$ docker run -e NMS_TLS=false -p 8080:8080 cordite/network-map

The service will run on http://localhost:8080. You can use this in your node.conf:

myLegalName="CN=cordite foundation, O=cordite.foundation, L=Antarctica, C=AQ"
rpcSettings {
devMode : false
keyStorePassword : "cordacadevpass"
trustStorePassword : "trustpass"
compatibilityZoneURL : "http://localhost:8080"

The service will, by default, enable the doorman and certman protocols.

You can provide your own TLS certificate and key for the service using:

$ docker run \
-e NMS_TLS_CERT_PATH=<your-cert-path> \
-e NMS_TLS_KEY_PATH=<your-key-path> \
-p 8080:8080 cordite/network-map

Managing notaries and the whitelist

The Cordite NMS is designed to be simple to setup and maintain on commodity cloud hardware. One design choice is that its database is a simple filesystem. The location of the database is configurable (see Appendix A). Here’s the top level structure of the directory — note the inputs directory:

The inputs directory contains the whitelist.txt file required for zone constraints in Corda 3 and the validating and non-validating notary nodeInfo-* files. You alter these files directly at run-time. The NMS will watch the inputs directory for changes and will periodically publish changes to this directory as a network parameter update.

You can also use the Swagger API hosted on /swagger/.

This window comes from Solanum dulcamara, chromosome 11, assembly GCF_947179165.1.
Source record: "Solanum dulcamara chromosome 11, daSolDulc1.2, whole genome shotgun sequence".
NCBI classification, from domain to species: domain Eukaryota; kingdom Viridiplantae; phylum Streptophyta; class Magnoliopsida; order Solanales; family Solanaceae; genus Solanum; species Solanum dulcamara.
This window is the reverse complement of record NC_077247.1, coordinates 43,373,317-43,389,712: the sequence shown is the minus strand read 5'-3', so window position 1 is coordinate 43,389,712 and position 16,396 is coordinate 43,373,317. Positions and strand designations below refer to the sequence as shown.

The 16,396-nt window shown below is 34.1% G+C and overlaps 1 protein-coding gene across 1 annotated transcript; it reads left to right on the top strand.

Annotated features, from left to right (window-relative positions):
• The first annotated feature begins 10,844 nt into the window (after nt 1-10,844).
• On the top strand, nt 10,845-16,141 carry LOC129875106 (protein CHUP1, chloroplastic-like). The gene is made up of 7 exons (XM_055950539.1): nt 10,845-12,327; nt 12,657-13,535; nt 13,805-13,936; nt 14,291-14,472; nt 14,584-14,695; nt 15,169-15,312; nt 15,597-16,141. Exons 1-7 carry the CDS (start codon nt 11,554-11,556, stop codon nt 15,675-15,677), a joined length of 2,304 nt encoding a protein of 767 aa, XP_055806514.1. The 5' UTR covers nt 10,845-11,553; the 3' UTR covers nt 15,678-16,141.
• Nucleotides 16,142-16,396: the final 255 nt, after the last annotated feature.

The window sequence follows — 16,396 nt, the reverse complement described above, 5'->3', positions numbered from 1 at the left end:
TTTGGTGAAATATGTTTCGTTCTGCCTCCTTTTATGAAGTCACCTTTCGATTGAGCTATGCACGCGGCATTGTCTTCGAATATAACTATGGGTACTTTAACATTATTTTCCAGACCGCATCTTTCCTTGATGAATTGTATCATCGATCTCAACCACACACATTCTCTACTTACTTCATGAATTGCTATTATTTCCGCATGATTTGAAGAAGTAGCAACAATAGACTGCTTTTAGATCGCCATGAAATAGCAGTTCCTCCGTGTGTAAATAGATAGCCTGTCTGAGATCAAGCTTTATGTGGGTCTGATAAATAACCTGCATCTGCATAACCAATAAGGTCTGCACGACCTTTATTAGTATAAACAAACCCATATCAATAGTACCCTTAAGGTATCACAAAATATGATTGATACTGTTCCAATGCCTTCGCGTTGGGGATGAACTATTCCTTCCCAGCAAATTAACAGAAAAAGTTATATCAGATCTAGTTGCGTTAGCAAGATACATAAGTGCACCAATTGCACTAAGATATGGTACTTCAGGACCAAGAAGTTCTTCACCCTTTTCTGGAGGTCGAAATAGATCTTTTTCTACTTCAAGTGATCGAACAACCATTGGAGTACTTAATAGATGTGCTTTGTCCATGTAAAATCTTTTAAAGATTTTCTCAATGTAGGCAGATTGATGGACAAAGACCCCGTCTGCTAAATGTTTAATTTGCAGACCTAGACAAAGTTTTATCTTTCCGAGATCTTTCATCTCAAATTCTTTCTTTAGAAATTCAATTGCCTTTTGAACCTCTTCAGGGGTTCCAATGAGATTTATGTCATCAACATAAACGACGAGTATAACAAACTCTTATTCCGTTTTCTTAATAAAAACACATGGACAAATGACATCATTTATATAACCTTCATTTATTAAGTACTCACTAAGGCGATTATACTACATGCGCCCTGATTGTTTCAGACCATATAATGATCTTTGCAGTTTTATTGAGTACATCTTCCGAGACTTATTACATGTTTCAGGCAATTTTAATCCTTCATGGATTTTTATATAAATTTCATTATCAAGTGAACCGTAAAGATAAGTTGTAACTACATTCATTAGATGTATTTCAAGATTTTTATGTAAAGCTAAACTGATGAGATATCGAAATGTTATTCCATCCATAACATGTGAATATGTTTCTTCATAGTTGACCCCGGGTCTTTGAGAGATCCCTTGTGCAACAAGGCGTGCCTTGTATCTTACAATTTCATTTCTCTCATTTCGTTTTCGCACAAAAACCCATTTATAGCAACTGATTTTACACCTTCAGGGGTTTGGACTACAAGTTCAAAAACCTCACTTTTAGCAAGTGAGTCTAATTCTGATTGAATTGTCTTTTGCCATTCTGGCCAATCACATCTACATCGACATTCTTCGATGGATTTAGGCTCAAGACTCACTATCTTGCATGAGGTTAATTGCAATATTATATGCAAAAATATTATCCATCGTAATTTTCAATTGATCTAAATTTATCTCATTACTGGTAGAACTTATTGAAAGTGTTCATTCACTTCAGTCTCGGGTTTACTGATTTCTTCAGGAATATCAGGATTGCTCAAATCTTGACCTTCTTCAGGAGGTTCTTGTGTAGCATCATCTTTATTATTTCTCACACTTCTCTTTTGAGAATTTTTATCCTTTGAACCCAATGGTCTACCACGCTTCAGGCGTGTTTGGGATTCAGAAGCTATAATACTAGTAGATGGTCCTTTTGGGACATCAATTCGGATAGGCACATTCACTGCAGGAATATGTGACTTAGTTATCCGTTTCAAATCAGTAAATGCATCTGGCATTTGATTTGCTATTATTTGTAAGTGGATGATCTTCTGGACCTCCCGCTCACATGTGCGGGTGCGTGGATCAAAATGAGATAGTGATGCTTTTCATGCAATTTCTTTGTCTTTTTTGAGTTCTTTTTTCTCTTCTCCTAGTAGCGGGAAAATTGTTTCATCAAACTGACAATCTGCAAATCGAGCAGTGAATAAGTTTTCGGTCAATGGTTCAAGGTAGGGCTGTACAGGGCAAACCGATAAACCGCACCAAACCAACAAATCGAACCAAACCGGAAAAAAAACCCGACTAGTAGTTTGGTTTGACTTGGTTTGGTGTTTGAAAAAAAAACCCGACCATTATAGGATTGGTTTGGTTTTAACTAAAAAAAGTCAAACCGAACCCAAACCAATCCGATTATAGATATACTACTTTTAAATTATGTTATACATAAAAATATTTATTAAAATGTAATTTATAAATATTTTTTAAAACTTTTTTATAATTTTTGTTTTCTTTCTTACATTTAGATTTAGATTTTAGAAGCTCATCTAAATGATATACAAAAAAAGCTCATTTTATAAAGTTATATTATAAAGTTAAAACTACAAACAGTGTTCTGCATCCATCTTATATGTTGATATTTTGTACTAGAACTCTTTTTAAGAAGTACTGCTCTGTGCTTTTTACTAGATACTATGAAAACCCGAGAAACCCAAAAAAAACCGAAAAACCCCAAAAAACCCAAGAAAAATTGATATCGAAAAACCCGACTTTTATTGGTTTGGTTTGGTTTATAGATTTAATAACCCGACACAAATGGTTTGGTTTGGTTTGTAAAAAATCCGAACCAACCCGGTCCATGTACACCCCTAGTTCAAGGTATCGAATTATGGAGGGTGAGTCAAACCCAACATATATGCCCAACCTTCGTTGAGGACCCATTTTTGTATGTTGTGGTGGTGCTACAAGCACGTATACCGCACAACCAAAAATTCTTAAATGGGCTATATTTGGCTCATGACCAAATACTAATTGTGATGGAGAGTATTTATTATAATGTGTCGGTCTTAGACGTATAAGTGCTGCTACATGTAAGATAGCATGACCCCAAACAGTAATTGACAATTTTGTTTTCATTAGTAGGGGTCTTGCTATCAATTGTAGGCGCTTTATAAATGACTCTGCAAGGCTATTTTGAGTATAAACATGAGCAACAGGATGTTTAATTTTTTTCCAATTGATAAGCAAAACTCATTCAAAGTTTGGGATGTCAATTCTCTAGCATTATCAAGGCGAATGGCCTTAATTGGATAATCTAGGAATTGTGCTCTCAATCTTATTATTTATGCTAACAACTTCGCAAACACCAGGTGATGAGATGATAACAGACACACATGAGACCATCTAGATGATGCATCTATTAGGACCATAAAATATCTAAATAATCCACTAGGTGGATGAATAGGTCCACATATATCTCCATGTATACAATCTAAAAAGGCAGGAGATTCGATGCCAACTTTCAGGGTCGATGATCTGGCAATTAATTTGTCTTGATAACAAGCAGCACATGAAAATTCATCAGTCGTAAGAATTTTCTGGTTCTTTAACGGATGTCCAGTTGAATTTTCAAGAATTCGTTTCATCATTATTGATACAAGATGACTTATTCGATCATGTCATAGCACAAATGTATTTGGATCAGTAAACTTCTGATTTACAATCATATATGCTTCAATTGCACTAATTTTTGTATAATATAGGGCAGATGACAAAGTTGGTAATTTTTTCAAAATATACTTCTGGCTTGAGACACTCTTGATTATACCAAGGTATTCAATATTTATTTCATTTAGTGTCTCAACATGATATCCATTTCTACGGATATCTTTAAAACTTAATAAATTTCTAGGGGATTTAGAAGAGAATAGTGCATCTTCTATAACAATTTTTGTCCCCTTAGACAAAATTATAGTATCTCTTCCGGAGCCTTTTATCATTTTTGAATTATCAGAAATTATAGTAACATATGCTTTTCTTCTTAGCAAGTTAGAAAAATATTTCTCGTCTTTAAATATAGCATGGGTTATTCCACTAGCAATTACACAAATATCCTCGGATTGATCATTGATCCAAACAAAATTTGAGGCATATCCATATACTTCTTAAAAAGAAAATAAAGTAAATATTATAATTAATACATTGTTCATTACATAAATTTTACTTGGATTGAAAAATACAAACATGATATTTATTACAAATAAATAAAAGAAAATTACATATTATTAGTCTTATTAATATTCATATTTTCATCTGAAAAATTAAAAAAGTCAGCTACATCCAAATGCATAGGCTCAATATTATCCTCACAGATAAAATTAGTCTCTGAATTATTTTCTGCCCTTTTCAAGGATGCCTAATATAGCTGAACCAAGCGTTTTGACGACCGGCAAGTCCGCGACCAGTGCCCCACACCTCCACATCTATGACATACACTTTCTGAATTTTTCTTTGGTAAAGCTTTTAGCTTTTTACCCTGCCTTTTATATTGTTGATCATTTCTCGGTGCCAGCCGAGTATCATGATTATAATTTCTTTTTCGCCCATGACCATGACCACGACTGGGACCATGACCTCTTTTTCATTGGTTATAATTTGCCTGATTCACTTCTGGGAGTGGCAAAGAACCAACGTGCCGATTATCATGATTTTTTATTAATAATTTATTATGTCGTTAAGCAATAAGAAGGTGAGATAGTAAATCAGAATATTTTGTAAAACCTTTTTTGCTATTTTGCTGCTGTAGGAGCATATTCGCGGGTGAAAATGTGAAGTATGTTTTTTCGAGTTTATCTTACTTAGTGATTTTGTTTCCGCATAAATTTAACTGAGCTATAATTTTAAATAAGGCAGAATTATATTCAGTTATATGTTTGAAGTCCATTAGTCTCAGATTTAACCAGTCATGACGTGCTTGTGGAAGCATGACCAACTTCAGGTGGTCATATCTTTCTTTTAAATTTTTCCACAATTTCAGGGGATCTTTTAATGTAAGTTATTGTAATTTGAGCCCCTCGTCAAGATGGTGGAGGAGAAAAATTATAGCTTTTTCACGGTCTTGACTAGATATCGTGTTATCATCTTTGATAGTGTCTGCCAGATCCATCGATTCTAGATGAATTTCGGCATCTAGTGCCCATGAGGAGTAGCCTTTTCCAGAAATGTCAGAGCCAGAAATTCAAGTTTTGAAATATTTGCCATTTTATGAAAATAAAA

Cordite NMS Swagger API

Finally, most (but not all) of the API is exposed in the NMS user interface.

Working with CertMan

Let’s say, as a node operator, you have a certificate and private key stored in the files domain.crt and domain.key respectively. We can receive our node’s JKS files using the following command line:

openssl dgst -sha256 -sign domain.key domain.crt | \
base64 | \
cat domain.crt - | \
curl -k -X POST -d @- http://<network-map-host-and-port>/certman/api/generate -o keys.zip

Here we sign our public certificate with our private key and concatenate the certificate and signature as a payload to the API end-point /certman/api/generate. The returned zip file will contain the three jks files required by Corda. Unzip these into the Corda certificates directory and you’re good to go.

The certificate that’s presented to CertMan will be checked against the default set of root certificate authorities shipped with the JRE. If you’re not happy with this set, you can specify your own set of trusted authorities using NMS_CERTMAN_TRUSTSTORE and NMS_CERTMAN_TRUSTSTORE_PASSWORD. You can also control PKIX verification using NMS_CERTMAN_PKIX and whether strict EV certificates are required using NMS_CERTMAN_STRICT_EV.

What’s next?

We encourage the community to try it out and provide feedback! The source is Apache Licence v2 and we very much encourage contributions :-)

Appendix A: Configuration parameters

Here’s the full list of system properties and environment variables you can use to control your instance.

Like what you read? Give dazraf a round of applause.

From a quick cheer to a standing ovation, clap to show how much you enjoyed this story.